Thursday, October 27, 2011

CDC Panel Recommends Gardasil for Boys

An advisory panel of the CDC recommended this week that boys between the ages of 11 and 12 should be vaccinated against Human Papilloma Virus (HPV) with Gardasil. Previously, the recommendation was that only girls should be vaccinated.

HPV is now the most common sexually transmitted disease - over 70% of all adults will be infected at some time in their lives. Most people recover without any ill effects, however chronic infection in some people can lead to cancer. Gardasil was recommended for girls when it became available in 2006, because chronic HPV infection was known at the time to be a leading cause of cervical cancer. But new information reveals that HPV is responsible for some cancers in men, too, including cancers of the penis, anus, and throat.

Health officials don’t expect a huge rush to vaccinate boys, however. Only about 30% of the girls of eligible age are fully vaccinated so far, despite the fact that the vaccine has been available for six years. Gardasil sparked controversy from the very start – it’s a vaccine against a sexually transmitted disease, and some parents worried that it encourages the notion of sexual activity at too young an age. Other parents are against all vaccinations. In addition, Gardasil is expensive – more than $400 for the full series of three required shots.

What do YOU think - should Gardasil be part of the standard vaccination regimen for all children?

Monday, October 24, 2011

Cell Phones and Cancer

Another study – this one from Denmark – has failed to show a causal link between cell phones and brain tumors.

In the Danish study, researchers correlated data from a Danish cancer registry with mobile phone contracts over a 13-year period, starting in 1982. The study includes nearly 360,000 cell phone users; its shear size is an important plus. However, a weakness is that the study only includes people with long-term phone contracts - those with corporate phones or without long-term contracts would be missed by their methodology. In addition, the study could not quantify cell phone use other than by the length of the contract. Nevertheless, it is one more study that seems to point toward no significant risk of brain tumors from long-term cell phone use.

And that’s reassuring to those of us who have used cell phones for some years now.

Thursday, October 20, 2011

Finally, a Malaria Vaccine

After 30 years of trying, scientists have finally developed a vaccine that works (partially) against malaria, a parasite that kills more than ¾ of a million people per year. The vaccine is only about 50% effective, but that’s still considered significant because there has never been an effective vaccine against any parasite, ever.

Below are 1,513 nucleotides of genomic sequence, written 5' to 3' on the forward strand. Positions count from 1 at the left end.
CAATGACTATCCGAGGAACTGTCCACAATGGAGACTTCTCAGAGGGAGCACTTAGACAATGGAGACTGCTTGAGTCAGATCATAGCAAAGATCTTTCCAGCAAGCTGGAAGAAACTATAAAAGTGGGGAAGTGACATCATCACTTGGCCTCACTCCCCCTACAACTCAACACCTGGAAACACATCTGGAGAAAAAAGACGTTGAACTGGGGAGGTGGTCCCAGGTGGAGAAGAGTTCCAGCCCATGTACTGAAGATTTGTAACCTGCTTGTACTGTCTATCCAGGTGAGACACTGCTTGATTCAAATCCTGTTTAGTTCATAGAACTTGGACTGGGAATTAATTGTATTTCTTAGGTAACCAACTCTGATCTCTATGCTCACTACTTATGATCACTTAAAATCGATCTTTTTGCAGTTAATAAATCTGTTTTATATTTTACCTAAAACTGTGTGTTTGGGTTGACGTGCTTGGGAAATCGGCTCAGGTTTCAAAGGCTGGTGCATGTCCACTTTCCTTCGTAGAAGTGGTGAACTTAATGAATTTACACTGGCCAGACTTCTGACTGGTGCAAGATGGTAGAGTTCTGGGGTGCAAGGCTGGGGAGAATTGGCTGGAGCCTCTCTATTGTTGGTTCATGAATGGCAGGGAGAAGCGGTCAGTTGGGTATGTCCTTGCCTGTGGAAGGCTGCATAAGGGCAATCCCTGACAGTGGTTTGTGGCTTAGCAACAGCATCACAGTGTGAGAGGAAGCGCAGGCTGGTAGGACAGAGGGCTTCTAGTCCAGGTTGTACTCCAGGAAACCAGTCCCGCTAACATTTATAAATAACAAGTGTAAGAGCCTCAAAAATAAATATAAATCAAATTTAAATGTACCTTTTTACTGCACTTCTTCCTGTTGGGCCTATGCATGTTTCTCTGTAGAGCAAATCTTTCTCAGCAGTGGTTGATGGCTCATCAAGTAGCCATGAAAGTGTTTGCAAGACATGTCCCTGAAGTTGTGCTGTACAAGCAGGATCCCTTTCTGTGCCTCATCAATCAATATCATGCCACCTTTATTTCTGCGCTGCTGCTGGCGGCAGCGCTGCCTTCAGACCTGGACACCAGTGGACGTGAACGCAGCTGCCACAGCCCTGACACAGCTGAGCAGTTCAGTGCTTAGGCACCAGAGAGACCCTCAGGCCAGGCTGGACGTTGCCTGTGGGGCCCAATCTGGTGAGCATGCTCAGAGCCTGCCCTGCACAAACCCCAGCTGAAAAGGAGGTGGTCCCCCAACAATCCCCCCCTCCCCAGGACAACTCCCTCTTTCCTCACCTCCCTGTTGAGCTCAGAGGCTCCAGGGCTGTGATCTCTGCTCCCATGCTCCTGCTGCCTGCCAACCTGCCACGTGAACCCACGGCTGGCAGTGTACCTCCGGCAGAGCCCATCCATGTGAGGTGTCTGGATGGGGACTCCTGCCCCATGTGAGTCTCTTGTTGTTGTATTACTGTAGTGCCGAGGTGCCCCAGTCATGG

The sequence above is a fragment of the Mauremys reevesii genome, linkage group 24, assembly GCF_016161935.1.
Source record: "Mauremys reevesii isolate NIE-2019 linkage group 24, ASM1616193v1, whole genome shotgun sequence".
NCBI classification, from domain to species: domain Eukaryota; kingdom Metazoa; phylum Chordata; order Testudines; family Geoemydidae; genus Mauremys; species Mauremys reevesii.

Research leading to the new vaccine was funded in part by more than $200 million from the Bill and Melinda Gates Foundation. Bill Gates himself announced the results of the first clinical trials this week at a meeting in Seattle, to coincide with an online publication in the New England Journal of Medicine.

Production of the vaccine will be in Europe, and the cost will be kept as low as possible. It will take time to ramp up production, but the hope is that by 2015 the vaccine may be available to tens of millions of children per year. Initial vaccination efforts will focus on Africa, where one in five children die from malaria.

Wednesday, October 19, 2011

Origin of the Australian Aborigines

Where did the native peoples of Australia (the Aborigines) come from? To find out, scientists analyzed the DNA genomic sequence of a lock of hair from an Australian Aborigine that was collected over 100 years ago, in which there is no evidence of contamination or mixture with Europeans’ genes. The results, published Science, show that the Australian Aborigines descended from humans who migrated out of Africa to Eastern Asia around 62,000 – 75,000 years ago, well before a second dispersion from Africa of the current modern Asians (25,000 – 38,000 years ago). In other words, the Aborigines did not diverge from the current population of Asians, but from a group that left Africa much earlier, settled in Australia, and then remained isolated from and unaffected by later migrations. If this is true, then the Australian Aborigines may be the oldest human population to continuously occupy a region outside of Africa.